bit2is0={A_{0}, A_{1}, A_{2}, A_{3}, A_{4}, A_{5}, A_{6}, A_{7}, A_{8}, A_{9}, A_{10}, A_{11}, A_{12}, A_{13}, A_{14}, A_{15}, A_{16}, A_{17}, A_{18}, A_{19}, A_{20}, A_{21}, A_{22}, A_{23}, A_{24}, A_{25}, A_{26}, A_{27}, A_{28}, A_{29}, A_{30}, A_{31}, A_{96}, A_{97}, A_{98}, A_{99}, A_{100}, A_{101}, A_{102}, A_{103}, A_{104}, A_{105}, A_{106}, A_{107}, A_{108}, A_{109}, A_{110}, A_{111}, A_{112}, A_{113}, A_{114}, A_{115}, A_{116}, A_{117}, A_{118}, A_{119}, A_{120}, A_{121}, A_{122}, A_{123}, A_{124}, A_{125}, A_{126}, A_{127}}

[0103]
bit2is1={A_{32}, A_{33}, A_{34}, A_{35}, A_{36}, A_{37}, A_{38}, A_{39}, A_{40}, A_{41}, A_{42}, A_{43}, A_{44}, A_{45}, A_{46}, A_{47}, A_{48}, A_{49}, A_{50}, A_{51}, A_{52}, A_{53}, A_{54}, A_{55}, A_{56}, A_{57}, A_{58}, A_{59}, A_{60}, A_{61}, A_{62}, A_{63}, A_{64}, A_{65}, A_{66}, A_{67}, A_{68}, A_{69}, A_{70}, A_{71}, A_{72}, A_{73}, A_{74}, A_{75}, A_{76}, A_{77}, A_{78}, A_{79}, A_{80}, A_{81}, A_{82}, A_{83}, A_{84}, A_{85}, A_{86}, A_{87}, A_{88}, A_{89}, A_{90}, A_{91}, A_{92}, A_{93}, A_{94}, A_{95}}

[0104]
bit3is0={A_{0}, A_{1}, A_{2}, A_{3}, A_{4}, A_{5}, A_{6}, A_{7}, A_{8}, A_{9}, A_{10}, A_{11}, A_{12}, A_{13}, A_{14}, A_{15}, A_{48}, A_{49}, A_{50}, A_{51}, A_{52}, A_{53}, A_{54}, A_{55}, A_{56}, A_{57}, A_{58}, A_{59}, A_{60}, A_{61}, A_{62}, A_{63}, A_{64}, A_{65}, A_{66}, A_{67}, A_{68}, A_{69}, A_{70}, A_{71}, A_{72}, A_{73}, A_{74}, A_{75}, A_{76}, A_{77}, A_{78}, A_{79}, A_{112}, A_{113}, A_{114}, A_{115}, A_{116}, A_{117}, A_{118}, A_{119}, A_{120}, A_{121}, A_{122}, A_{123}, A_{124}, A_{125}, A_{126}, A_{127}}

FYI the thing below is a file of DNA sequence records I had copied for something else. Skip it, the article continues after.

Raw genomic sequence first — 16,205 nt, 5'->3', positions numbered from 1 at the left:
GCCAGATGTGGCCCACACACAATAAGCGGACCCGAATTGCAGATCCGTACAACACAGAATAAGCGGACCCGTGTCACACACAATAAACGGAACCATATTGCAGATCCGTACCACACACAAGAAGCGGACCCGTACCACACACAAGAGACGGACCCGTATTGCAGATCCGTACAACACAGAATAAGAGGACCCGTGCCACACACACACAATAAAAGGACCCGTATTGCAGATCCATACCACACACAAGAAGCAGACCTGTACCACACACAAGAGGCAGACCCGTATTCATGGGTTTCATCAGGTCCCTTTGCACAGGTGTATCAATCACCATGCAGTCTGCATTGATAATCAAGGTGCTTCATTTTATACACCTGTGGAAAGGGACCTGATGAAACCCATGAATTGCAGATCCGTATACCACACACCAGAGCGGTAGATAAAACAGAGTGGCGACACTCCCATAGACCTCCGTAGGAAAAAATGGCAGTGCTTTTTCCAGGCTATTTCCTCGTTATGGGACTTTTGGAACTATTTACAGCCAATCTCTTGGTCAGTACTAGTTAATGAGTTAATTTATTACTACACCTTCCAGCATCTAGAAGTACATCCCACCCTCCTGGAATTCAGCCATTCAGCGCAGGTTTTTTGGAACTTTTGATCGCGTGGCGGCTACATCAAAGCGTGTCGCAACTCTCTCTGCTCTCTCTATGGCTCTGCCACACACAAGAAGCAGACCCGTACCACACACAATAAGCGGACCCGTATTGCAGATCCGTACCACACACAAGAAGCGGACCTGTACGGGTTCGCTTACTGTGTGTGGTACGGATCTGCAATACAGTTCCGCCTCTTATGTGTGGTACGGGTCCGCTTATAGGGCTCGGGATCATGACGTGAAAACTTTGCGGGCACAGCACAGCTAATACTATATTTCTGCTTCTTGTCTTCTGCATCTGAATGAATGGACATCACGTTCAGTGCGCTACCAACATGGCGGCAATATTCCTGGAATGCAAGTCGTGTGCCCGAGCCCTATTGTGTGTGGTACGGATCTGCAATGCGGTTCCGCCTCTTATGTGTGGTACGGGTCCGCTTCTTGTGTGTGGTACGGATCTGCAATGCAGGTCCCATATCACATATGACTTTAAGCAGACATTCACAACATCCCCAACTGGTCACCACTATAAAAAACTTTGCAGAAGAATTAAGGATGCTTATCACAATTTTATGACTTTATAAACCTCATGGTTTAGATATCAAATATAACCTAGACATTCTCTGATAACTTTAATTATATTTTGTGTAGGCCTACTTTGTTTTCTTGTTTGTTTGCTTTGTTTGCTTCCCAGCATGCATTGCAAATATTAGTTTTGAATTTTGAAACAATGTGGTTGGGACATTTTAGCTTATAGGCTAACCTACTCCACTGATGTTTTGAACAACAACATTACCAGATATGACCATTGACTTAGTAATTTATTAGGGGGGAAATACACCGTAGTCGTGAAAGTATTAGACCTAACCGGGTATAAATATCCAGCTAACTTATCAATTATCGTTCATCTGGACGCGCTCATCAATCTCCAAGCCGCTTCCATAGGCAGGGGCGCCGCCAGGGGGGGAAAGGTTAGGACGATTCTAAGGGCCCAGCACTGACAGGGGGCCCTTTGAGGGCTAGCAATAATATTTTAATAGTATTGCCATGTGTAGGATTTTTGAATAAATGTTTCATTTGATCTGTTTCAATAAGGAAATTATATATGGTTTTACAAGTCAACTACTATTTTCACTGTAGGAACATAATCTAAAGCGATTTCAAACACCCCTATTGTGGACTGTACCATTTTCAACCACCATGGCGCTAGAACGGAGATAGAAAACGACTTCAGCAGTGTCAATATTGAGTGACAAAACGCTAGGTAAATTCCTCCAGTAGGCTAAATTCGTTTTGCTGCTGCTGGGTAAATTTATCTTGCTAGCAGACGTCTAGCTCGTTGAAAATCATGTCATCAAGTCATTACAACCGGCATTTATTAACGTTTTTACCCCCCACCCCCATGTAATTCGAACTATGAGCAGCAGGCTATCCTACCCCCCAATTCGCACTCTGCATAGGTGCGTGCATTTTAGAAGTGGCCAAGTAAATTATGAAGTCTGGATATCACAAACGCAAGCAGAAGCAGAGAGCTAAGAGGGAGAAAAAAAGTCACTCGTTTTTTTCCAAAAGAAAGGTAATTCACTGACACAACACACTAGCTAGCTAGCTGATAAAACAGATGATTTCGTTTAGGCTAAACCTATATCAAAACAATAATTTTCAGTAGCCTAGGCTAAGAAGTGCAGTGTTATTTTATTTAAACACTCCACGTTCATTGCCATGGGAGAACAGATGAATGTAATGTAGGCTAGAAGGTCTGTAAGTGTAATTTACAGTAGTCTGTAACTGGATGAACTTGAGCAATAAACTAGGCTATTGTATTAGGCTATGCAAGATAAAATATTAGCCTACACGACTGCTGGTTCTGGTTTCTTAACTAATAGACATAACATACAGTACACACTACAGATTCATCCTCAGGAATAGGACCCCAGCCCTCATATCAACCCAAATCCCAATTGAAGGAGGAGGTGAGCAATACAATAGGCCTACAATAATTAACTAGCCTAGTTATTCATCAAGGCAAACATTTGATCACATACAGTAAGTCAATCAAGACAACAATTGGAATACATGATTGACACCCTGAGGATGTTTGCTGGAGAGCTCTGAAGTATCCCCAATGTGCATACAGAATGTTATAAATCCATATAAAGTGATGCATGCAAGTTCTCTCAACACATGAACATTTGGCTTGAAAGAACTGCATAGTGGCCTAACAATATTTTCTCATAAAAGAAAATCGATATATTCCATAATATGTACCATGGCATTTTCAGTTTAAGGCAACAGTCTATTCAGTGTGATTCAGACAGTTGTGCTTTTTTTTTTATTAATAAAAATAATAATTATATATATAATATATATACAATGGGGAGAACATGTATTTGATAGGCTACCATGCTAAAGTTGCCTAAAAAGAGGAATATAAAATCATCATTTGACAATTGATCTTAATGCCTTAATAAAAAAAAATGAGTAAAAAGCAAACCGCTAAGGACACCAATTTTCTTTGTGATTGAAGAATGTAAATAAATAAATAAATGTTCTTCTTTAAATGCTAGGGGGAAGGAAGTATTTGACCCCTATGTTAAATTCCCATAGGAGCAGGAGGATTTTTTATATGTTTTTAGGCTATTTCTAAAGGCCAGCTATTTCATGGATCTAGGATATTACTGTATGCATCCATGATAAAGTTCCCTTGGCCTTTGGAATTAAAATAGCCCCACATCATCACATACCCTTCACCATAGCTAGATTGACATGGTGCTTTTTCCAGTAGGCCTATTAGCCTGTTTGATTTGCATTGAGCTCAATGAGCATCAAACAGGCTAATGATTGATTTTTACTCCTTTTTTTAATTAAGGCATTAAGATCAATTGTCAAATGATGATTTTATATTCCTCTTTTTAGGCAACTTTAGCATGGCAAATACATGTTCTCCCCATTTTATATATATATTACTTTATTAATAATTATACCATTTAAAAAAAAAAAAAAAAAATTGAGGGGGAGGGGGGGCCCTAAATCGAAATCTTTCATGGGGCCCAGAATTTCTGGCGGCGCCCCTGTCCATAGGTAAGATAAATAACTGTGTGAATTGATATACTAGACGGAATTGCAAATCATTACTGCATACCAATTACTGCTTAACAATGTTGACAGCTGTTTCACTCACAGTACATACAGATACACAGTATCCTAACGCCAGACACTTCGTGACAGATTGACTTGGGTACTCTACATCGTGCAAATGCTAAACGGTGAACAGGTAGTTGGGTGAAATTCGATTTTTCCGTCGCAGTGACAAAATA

[0105]
bit3is1={A_{16}, A_{17}, A_{18}, A_{19}, A_{20}, A_{21}, A_{22}, A_{23}, A_{24}, A_{25}, A_{26}, A_{27}, A_{28}, A_{29}, A_{30}, A_{31}, A_{32}, A_{33}, A_{34}, A_{35}, A_{36}, A_{37}, A_{38}, A_{39}, A_{40}, A_{41}, A_{42}, A_{43}, A_{44}, A_{45}, A_{46}, A_{47}, A_{80}, A_{81}, A_{82}, A_{83}, A_{84}, A_{85}, A_{86}, A_{87}, A_{88}, A_{89}, A_{90}, A_{91}, A_{92}, A_{93}, A_{94}, A_{95}, A_{96}, A_{97}, A_{98}, A_{99}, A_{100}, A_{101}, A_{102}, A_{103}, A_{104}, A_{105}, A_{106}, A_{107}, A_{108}, A_{109}, A_{110}, A_{111}}

[0106]
bit4is0={A_{0}, A_{1}, A_{2}, A_{3}, A_{4}, A_{5}, A_{6}, A_{7}, A_{24}, A_{25}, A_{26}, A_{27}, A_{28}, A_{29}, A_{30}, A_{31}, A_{32}, A_{33}, A_{34}, A_{35}, A_{36}, A_{37}, A_{38}, A_{39}, A_{56}, A_{57}, A_{58}, A_{59}, A_{60}, A_{61}, A_{62}, A_{63}, A_{64}, A_{65}, A_{66}, A_{67}, A_{68}, A_{69}, A_{70}, A_{71}, A_{88}, A_{89}, A_{90}, A_{91}, A_{92}, A_{93}, A_{94}, A_{95}, A_{96}, A_{97}, A_{98}, A_{99}, A_{100}, A_{101}, A_{102}, A_{103}, A_{120}, A_{121}, A_{122}, A_{123}, A_{124}, A_{125}, A_{126}, A_{127}}

[0107]
bit4is1={A_{8}, A_{9}, A_{10}, A_{11}, A_{12}, A_{13}, A_{14}, A_{15}, A_{16}, A_{17}, A_{18}, A_{19}, A_{20}, A_{21}, A_{22}, A_{23}, A_{40}, A_{41}, A_{42}, A_{43}, A_{44}, A_{45}, A_{46}, A_{47}, A_{48}, A_{49}, A_{50}, A_{51}, A_{52}, A_{53}, A_{54}, A_{55}, A_{72}, A_{73}, A_{74}, A_{75}, A_{76}, A_{77}, A_{78}, A_{79}, A_{80}, A_{81}, A_{82}, A_{83}, A_{84}, A_{85}, A_{86}, A_{87}, A_{104}, A_{105}, A_{106}, A_{107}, A_{108}, A_{109}, A_{110}, A_{111}, A_{112}, A_{113}, A_{114}, A_{115}, A_{116}, A_{117}, A_{118}, A_{119},}